Diane Ehrensaft, PhD, author of Gender born, Gender Made
"For many transgender or gender nonconforming people, our life journey is riddled with struggle, solitude, and a long road toward self-acceptance. The love from a mother is a treasured gift. Transitions of the Heart captures the complexity and depth of a mother's journey to understand and support her child - a child who, confronted with questions, fear and self-doubt, is sometimes the one who leads the mother to understand the true meaning of unconditional love. The stories told in Transitions of the Heart are are brave, honest, compelling and timely. They represent a powerful tool that can guide a parent from struggle to acceptance."
The Jim Collins Foundation
"These honest, deeply felt testimonies of parents discovering and grappling with the unexpected difference of their trans child exemplify the grace of parental love. I am moved to tears reading these stories, amazed continually by the insight, tender reflection, and courageous love that each parent exhibits in their struggle to understand their trans child, and to parent responsibly and with inspiration. The book, Transitions of the Heart, restores my faith in the world."
Max Wolf Valerio, author of The Testosterone Files
"As a mother it’s easy to relate to the concerns expressed by the contributors to Rachel Pepper’s new book TRANSITIONS OF THE HEART. These mothers represent a variety of family arrangements, life stages, and backgrounds... but they communicate the love for their children, hope for their future, and self-doubt of their parenting skills familiar to most mothers. What happens when parents learn their child is transgender? How is it different if they are adults, or still in school? Will they be safe? Can they be happy? While the experiences are specific to being the mother of a transgender child, any mother can relate to the feelings the women reveal. The mothers we meet in these pages can be our friends, our neighbors, ourselves."
Eden Lane, Host/Producer - In Focus : Colorado Public Television
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Transitions of the HeartSTORIES OF LOVE, STRUGGLE AND ACCEPTANCE BY MOTHERS OF TRANSGENDER AND GENDER VARIANT CHILDREN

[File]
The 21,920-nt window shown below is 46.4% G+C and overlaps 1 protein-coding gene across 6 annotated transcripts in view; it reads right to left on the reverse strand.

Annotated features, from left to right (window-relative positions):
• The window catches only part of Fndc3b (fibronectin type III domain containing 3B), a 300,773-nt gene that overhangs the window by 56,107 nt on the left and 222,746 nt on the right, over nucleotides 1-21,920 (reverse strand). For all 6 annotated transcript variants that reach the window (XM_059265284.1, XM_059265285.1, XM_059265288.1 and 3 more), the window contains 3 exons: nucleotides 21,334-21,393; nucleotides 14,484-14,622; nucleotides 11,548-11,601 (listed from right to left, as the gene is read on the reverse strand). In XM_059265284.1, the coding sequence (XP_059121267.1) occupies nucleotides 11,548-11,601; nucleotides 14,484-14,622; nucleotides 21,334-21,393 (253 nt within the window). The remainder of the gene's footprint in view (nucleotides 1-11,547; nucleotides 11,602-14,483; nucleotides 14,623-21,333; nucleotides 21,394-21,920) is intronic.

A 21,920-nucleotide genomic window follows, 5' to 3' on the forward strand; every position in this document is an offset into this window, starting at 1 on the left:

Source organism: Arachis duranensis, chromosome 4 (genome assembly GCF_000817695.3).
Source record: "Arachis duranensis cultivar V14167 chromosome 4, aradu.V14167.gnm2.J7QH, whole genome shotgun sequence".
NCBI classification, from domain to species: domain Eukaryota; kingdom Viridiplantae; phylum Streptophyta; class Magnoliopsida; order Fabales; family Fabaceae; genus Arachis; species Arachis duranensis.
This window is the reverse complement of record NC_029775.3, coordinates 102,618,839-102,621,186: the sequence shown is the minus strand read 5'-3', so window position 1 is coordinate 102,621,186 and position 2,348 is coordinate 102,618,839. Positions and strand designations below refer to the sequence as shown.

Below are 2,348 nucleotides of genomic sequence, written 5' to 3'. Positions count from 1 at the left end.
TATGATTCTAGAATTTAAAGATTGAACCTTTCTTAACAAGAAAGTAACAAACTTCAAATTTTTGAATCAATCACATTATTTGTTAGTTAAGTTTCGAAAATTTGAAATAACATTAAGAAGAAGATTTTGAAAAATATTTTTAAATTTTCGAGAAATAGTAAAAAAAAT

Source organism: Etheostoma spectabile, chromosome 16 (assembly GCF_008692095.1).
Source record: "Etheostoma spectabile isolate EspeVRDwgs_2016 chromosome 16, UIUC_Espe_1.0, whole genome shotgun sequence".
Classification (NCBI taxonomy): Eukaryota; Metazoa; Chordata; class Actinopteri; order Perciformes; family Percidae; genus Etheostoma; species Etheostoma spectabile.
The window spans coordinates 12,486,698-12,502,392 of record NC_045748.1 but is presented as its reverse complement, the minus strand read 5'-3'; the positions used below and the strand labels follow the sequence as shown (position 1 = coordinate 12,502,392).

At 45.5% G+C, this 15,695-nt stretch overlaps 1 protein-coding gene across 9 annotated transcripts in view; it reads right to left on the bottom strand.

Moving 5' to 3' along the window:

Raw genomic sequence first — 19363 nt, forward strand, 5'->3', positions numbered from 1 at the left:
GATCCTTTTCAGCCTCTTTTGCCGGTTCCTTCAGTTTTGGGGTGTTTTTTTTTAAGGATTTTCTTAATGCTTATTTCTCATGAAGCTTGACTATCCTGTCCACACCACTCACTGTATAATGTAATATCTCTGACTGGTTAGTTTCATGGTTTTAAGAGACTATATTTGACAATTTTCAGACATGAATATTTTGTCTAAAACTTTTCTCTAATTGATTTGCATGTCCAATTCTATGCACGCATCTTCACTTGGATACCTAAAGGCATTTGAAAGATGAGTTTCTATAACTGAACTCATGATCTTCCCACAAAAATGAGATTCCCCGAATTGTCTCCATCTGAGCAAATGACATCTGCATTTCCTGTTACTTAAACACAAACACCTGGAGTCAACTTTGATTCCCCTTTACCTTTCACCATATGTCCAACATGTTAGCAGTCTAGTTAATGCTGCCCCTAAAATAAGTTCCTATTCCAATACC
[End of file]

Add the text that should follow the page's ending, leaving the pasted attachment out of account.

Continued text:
By Rachel Pepper
CLEIS PRESSCopyright © 2012 Rachel Pepper
All right reserved.
I didn't see him coming. I didn't have a little girl who looked or acted in any way like a boy, and my early-adolescent Sarah was tiny, with flowing hair, painted nails, and a continuous stream of boyfriends. Sarah was a little sister, the younger of my two daughters, a niece, a granddaughter.
I'm writing this essay while looking at two pictures of the same person. One is an old picture of Sarah when she was thirteen years old, her beautiful self smiling back at me. Next to this picture is one of my son, before testosterone, but after coming out as transgender. This is a photograph of my wonderful boy, now with short hair, the same big, brown eyes, wearing his signature leather jacket and looking into the camera with confidence and a broad grin—someone I would not have missed knowing for anything in the world.
When Sarah was seventeen, I picked her up from an out-of-state summer arts program and watched her say good-bye to a friend who addressed her as "Sean." Sean. This was the first time I had heard the name my child had chosen for himself, and it is probably not an exaggeration to say that at that moment a tectonic plate shifted under my feet.
Acknowledging this name was important, I knew. But I was in complete panic, and it was like that for a while as Sean patiently (and not so patiently) educated me about what he had been experiencing and what he knew to be true about himself. He also had certain requests, one of them being that I say "he," "him," and "his" when referring to him. For some parents, "mastering the pronouns" may feel enormously challenging, but by using these identifiers, I feel like I have won Sean's respect.
I was very active in my children's lives, yet Sean's transgender world was something I refused to educate myself about, at first. I shied away from reading or watching anything on the subject of gender identity. I didn't look into support groups or seek out parents of transgender children. Yet when someone suggested that Sean's identity was "just a phase," with the intention of consoling me, my back went up, and I found myself defending my new son and praising his courage.